A break in the clouds off the coast of Ecuador last week set up the perfect conditions for a phenomena that can only be viewed via satellite: sunglint!
The feature in the NOAA satellite loop below appears to be a quick development and dissipation of bright clouds, but it’s just a trick of the light! This is an instant of sunglint, which can only happen if skies are clear and the ocean surface is calm. In this situation the ocean acts as a mirror and reflects the sun’s light back at the satellite!
Sunglint doesn’t happen anytime skies are clear of course, otherwise we would rarely see the ocean on satellite imagery! Sunlight has to hit the water at the exact angle that the satellite is viewing it from for sunglint to occur.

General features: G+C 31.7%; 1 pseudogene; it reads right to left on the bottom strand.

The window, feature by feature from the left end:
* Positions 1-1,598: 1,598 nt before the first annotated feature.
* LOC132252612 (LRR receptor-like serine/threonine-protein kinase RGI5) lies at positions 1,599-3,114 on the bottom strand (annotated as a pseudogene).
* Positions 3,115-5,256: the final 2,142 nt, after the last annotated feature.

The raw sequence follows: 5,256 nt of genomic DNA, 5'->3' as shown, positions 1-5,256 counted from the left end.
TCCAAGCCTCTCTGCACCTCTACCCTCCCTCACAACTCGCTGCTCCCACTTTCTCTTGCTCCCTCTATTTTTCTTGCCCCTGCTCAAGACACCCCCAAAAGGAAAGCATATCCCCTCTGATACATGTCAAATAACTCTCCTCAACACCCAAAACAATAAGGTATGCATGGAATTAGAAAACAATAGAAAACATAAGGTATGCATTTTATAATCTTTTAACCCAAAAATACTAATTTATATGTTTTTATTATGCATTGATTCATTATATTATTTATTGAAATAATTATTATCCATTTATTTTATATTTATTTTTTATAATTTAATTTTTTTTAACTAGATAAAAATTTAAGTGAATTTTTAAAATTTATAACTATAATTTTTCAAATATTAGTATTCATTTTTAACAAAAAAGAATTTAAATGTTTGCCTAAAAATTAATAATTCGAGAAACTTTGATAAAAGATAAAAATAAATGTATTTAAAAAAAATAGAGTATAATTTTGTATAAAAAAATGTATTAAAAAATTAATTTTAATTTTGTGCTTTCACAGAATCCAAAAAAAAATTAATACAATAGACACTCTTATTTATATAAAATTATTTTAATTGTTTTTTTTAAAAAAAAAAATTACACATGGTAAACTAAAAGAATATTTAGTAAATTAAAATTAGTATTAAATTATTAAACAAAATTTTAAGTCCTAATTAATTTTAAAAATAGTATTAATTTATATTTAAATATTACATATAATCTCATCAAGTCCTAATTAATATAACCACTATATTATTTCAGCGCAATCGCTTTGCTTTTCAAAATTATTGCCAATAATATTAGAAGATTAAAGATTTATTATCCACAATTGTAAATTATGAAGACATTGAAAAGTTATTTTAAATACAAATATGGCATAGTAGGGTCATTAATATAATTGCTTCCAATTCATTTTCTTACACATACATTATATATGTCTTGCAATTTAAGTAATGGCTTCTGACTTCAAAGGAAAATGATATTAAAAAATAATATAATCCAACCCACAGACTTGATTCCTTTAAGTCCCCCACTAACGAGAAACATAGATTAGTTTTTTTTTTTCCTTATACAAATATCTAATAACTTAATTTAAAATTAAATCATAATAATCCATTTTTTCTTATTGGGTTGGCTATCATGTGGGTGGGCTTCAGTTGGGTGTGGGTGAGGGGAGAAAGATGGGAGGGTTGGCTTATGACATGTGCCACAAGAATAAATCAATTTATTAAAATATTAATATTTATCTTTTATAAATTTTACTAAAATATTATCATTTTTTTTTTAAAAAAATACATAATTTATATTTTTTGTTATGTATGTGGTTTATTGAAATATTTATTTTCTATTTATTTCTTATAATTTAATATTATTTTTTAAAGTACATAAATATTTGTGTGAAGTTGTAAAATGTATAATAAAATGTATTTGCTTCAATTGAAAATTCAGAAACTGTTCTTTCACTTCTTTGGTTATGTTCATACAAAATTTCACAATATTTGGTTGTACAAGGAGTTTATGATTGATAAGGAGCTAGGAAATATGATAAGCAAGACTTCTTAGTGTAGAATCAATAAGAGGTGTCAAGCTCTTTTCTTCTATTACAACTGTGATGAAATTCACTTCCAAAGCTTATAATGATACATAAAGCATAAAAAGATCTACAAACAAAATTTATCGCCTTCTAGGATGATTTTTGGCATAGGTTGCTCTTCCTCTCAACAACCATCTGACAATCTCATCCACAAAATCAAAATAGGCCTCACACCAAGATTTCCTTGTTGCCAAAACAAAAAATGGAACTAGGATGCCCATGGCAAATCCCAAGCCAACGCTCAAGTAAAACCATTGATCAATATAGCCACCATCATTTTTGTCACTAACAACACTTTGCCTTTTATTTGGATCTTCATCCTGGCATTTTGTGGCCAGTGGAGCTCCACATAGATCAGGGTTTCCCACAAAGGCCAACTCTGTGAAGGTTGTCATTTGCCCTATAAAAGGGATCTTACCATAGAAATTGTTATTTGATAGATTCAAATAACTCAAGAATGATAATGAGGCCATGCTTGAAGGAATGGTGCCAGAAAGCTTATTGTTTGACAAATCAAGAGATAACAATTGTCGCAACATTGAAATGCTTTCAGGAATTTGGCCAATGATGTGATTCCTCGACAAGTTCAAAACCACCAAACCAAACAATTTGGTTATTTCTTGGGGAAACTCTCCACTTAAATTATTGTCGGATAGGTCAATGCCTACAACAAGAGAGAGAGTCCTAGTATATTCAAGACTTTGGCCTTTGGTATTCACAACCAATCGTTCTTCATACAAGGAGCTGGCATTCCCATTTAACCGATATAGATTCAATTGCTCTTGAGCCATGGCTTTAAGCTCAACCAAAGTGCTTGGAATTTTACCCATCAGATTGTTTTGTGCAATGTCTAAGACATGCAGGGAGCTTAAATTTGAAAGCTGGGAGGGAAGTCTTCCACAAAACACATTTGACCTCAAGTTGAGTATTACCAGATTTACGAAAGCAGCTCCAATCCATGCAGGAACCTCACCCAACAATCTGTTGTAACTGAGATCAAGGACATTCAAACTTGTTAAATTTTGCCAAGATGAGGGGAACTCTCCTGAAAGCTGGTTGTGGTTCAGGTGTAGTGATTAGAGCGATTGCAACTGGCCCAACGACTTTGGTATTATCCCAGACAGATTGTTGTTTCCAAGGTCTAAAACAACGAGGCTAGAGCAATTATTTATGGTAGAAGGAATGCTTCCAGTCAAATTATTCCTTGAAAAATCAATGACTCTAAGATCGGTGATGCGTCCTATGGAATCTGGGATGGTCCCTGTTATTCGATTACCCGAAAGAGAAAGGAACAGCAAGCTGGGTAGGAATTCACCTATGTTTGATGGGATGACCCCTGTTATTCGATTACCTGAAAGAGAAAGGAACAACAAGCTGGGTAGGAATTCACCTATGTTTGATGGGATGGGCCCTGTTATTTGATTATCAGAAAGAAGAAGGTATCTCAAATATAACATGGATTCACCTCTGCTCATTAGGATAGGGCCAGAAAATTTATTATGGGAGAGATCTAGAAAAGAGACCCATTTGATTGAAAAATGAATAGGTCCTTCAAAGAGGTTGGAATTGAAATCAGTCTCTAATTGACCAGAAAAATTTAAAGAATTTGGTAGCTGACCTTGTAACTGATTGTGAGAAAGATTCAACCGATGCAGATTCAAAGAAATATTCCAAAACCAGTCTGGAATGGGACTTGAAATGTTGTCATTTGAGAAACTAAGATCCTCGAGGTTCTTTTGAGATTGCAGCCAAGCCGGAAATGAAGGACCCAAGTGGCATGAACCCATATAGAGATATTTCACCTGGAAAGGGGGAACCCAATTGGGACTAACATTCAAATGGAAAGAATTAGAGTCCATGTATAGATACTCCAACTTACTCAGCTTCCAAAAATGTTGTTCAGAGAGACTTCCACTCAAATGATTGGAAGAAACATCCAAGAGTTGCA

How sunglint impacts scientists: Sunglint isn’t just a cool phenomenon; it can help and hinder scientists.
It can obscure ocean features, making it difficult to get accurate data for scientists studying things like phytoplankton or ocean coloring.
On the other hand, sunglint can help scientists detect oil on the ocean surface, whether it’s from a natural source or a spill. Oil smooths over the ocean surface, increasing the chance of sunglint occuring.